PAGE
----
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I was disheartened, but not surprised, to see so many discount Akshay Kumar’s latest movie Rowdy Rathore because it is a remake of a South Indian masala film. As excited as I am by the new wave of more realistic, ‘Hindie’ cinema now coming out of India, let’s not forget that many of us who are into Bollywood were first attracted to it due to its entertainment value – the genre-busting storylines, the colourful songs, the ridiculous action sequences. In fact, due to the fact that Bollywood seems to be producing less and less true masala films these days, I know of many fans who have turned to South Indian movies as a source of entertainment instead, myself included.

Images (from top to bottom): Rowdy Rathore, Siruthai, Vikramarkudu

South Indian masala films are comprised, unapologetically, of some key ingredients. Here is the recipe. First, the bad guy must be very bad indeed. The hero might start with a good heart, or he may develop one over the course of the film, but either way there’s that feeling of catharsis when the hero finally defeats the very bad guy in the final moments of the film. To this add: a romantic sub-plot, colourful songs in which dance moves are actually performed by the hero and heroine, some comedy (the quality of which can range from hilarious to insufferable), gravity-defying action sequences, the kind of convoluted storytelling that a 2 hour plus run-time allows, and plot holes big enough to drive a Tata Sumo through, and you have the makings of a very entertaining time indeed. However, to all these really good masala adds one other thing – something a little unhinged, something slightly insane, something I like to call ridonkulous – because when masala is really good, it is deliriously so.

Images (from top to bottom): Rowdy Rathore, Siruthai, Vikramarkudu

Rowdy Rathore, the Hindi remake of a South Indian masala movie, has all these ingredients, as well as a couple of other things going for it. First, it is a remake of a film originally made by the Telugu director S. S. Rajamouli who produced, between 2005 and 2009, what I would consider to be four classic Telugu masala films in a row. Second, it is directed by Prabhu Deva, the Tamil actor-choreographer-turned-director, who has himself produced some classic South Indian masala movies as well as, it could be argued, kicking off the trend of Hindi remakes of South Indian movies with the Salman Khan starrer Wanted in 2009. Finally, the role of Shiva/Vikram Rathore allows Akshay to be both goofy and badass (instead of his usual only goofy) and indeed Akshay’s martial arts training was put to good use during the fight sequences, especially the one at the film’s climax.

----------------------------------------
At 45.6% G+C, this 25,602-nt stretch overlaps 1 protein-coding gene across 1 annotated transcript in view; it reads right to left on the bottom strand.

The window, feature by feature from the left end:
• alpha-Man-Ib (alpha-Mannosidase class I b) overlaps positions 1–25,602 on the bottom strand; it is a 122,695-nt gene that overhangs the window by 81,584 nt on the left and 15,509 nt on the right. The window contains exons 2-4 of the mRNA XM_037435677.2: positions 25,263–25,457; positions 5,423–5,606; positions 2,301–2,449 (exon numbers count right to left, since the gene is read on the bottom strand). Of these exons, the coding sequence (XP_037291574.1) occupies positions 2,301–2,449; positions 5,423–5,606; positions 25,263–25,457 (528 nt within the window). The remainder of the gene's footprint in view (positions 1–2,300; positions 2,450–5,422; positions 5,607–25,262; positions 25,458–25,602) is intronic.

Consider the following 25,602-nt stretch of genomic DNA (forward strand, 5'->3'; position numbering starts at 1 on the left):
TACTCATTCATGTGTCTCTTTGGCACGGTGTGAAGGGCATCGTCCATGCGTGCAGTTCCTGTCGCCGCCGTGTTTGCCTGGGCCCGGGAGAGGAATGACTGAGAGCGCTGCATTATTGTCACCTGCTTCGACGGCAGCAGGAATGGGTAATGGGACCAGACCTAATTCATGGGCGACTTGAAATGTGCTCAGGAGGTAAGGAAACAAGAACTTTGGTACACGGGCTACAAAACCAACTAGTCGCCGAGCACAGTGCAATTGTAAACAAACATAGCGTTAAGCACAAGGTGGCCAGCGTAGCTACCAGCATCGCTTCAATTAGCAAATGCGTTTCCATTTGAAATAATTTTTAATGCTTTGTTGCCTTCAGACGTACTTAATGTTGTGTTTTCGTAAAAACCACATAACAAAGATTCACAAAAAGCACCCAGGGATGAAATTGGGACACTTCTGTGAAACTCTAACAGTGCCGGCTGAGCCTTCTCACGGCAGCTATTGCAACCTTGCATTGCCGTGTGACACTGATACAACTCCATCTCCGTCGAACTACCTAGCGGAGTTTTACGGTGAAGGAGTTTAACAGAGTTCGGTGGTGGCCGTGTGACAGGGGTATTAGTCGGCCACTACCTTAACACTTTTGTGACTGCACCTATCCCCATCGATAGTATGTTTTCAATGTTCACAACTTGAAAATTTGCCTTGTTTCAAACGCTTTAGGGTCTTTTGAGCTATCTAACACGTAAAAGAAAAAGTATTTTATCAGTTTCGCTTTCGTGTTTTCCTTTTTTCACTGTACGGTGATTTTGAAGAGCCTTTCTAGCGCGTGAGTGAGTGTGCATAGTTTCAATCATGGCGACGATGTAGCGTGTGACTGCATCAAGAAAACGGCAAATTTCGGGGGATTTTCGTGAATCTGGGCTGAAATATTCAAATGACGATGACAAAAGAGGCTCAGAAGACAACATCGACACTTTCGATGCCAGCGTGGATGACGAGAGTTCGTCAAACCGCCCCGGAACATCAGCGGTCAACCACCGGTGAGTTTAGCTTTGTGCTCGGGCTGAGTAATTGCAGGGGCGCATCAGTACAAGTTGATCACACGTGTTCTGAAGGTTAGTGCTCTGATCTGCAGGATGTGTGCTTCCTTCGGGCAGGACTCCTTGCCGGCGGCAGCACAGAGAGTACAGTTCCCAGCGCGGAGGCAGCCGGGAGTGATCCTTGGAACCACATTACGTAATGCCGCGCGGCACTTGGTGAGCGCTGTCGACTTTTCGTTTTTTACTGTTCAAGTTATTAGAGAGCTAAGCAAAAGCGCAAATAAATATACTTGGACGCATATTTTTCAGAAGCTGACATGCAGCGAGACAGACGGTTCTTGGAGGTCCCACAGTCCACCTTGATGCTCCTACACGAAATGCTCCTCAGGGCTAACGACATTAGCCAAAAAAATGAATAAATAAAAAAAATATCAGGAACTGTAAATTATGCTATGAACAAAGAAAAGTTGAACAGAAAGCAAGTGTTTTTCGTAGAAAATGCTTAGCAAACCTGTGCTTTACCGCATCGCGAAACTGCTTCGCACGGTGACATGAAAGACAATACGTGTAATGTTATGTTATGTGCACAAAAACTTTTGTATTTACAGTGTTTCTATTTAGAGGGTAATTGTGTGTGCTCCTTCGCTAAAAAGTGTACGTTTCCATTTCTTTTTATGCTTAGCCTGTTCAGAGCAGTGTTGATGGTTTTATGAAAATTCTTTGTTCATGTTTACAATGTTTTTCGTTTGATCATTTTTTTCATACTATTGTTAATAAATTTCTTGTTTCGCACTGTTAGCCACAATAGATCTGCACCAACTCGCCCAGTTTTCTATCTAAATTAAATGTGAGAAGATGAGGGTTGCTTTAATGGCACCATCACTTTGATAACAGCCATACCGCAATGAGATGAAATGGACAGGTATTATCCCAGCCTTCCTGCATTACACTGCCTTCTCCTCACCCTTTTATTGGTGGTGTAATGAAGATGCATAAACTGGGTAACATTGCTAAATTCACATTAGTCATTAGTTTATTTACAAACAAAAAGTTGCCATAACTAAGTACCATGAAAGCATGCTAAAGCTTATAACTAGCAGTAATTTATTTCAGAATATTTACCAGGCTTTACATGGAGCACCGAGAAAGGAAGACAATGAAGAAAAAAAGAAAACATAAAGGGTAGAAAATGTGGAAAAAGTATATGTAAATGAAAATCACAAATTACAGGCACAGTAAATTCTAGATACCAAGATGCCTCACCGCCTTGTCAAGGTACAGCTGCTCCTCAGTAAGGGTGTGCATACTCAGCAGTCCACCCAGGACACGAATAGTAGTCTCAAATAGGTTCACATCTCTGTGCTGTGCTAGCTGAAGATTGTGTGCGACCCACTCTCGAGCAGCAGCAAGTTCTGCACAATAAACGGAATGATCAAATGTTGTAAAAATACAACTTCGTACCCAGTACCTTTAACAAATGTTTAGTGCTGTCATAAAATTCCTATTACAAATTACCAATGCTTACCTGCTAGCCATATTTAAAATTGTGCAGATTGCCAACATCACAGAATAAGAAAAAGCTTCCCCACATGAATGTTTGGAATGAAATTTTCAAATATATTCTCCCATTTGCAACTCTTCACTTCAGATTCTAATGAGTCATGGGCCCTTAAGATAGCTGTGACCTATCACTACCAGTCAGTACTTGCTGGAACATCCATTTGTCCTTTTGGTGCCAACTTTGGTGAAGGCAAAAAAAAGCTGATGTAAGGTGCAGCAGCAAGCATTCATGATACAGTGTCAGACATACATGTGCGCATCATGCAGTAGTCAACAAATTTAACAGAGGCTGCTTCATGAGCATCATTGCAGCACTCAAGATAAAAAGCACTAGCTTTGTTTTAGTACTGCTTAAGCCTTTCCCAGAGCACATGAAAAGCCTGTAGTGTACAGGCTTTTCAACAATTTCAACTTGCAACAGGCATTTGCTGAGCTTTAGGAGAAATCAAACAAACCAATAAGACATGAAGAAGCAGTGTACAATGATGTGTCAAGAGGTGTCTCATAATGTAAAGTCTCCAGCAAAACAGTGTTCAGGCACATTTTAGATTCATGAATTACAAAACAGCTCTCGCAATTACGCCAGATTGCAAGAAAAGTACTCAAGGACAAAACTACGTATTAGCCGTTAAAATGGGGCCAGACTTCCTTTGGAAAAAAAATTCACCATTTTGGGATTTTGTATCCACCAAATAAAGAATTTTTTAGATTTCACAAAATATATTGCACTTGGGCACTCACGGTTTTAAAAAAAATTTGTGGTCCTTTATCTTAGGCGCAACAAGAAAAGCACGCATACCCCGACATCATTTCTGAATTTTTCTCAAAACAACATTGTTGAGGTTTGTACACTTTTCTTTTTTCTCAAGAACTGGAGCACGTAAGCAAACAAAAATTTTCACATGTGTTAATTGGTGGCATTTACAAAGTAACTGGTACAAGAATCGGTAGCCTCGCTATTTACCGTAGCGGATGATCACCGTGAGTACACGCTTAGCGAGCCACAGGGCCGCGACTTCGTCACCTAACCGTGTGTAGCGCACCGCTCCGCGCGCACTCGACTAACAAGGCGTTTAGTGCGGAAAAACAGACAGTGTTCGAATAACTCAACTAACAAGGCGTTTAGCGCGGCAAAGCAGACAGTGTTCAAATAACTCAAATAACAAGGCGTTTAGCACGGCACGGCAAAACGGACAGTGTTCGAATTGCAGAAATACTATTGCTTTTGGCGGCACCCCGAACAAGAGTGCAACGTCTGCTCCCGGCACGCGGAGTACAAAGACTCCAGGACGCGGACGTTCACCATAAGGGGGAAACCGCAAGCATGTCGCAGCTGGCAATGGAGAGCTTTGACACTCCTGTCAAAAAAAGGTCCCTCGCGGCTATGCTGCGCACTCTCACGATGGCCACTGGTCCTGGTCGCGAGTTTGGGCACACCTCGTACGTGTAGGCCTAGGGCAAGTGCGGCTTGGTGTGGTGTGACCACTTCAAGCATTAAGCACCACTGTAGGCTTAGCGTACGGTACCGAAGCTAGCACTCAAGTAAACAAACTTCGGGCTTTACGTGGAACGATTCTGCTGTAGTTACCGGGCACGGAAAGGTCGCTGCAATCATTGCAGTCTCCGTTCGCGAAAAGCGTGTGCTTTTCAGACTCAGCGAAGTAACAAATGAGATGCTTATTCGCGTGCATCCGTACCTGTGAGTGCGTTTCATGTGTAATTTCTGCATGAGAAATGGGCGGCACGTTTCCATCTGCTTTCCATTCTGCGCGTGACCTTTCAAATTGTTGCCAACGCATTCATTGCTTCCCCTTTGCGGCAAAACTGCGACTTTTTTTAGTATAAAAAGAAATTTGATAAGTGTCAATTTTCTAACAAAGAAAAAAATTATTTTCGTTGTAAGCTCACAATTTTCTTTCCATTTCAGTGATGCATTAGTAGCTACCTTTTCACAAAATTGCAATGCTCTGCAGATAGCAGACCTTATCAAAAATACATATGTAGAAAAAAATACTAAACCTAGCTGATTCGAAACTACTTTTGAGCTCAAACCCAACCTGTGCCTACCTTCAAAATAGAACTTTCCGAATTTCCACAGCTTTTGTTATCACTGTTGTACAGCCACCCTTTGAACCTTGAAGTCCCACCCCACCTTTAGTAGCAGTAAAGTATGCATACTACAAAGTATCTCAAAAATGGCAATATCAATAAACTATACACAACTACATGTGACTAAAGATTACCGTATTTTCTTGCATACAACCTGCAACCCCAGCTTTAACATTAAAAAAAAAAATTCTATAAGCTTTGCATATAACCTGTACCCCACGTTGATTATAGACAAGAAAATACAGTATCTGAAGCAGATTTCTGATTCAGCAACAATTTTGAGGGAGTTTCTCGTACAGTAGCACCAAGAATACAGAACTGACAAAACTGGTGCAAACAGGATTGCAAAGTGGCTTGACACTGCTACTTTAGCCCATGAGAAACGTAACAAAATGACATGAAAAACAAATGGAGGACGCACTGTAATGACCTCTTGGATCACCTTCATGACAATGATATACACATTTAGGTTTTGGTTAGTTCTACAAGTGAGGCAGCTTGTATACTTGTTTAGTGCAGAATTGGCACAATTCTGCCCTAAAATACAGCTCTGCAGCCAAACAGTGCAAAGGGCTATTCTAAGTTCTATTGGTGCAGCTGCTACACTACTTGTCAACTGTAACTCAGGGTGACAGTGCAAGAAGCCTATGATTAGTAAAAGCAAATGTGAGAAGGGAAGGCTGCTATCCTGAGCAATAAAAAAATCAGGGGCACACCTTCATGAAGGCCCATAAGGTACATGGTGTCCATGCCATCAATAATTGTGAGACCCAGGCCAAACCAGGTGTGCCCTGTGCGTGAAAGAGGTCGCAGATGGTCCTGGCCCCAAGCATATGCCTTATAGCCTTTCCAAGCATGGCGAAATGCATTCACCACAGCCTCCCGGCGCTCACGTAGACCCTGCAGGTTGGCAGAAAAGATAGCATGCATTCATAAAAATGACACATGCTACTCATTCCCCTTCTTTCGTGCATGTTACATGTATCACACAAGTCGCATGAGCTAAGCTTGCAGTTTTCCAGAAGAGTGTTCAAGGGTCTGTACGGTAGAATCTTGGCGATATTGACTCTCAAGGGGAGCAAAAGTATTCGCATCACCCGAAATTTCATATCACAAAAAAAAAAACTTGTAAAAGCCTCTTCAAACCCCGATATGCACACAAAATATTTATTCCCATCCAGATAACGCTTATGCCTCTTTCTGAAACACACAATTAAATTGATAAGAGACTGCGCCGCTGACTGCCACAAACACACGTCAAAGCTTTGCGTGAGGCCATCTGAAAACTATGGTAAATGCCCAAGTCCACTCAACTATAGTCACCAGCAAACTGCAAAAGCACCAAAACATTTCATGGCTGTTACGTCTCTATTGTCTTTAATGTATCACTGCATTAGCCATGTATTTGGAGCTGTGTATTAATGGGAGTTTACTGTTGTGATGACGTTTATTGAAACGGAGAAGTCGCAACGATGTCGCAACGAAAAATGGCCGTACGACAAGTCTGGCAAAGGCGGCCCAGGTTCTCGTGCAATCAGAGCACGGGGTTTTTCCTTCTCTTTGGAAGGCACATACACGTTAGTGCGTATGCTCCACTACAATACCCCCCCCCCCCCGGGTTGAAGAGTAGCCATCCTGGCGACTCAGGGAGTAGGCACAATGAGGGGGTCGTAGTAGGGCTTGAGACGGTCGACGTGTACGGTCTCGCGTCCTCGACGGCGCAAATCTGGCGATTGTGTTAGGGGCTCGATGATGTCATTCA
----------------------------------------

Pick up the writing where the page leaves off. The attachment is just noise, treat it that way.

Images (from top to bottom): Rowdy Rathore, Siruthai, Vikramarkudu

Furthermore, I think a great thing about Hindi remakes of South Indian masala films is that they provide an opportunity to correct any weaknesses that were present in the original. For example, Aamir Khan’s Ghajini avoided the original’s out-of-control ending in favour of something more streamlined. By contrast, Ajay Devgn’s Singham suffered because it changed things from the original film that did not need to be changed. I haven’t seen the original Telugu Vikramarkudu, but I have seen the Tamil remake Siruthai, and one of the things I disliked about it was the romantic subplot. The class difference between the thief (called Raja in that version) and the girl (called Swetha) was much more obvious in the Tamil version, and I found it too hard to believe that Swetha would not only fall in love with Raja, but also believe him when he tells her that he works in IT. The Hindi version solves this problem by, first of all, having Shiva admit to Paro right away about being a thief, and also by ignoring any class differences and making the character of Paro rather naughty herself, making it easier to believe she would fall for the mischievous Shiva. Rowdy Rathore also tones down the climactic fight scene (yes, that was toned down), which in Siruthai got a little… Raja Hindustani-esque, if you know what I mean.

Images (from top to bottom): Rowdy Rathore, Siruthai, Vikramarkudu

In the end, it should not come as a surprise that these types of films are popular. Rowdy Rathore is entertaining, without descending into crudeness, but with a joyful, self-aware silliness. I thought it was a great way to spend a rainy summer afternoon.

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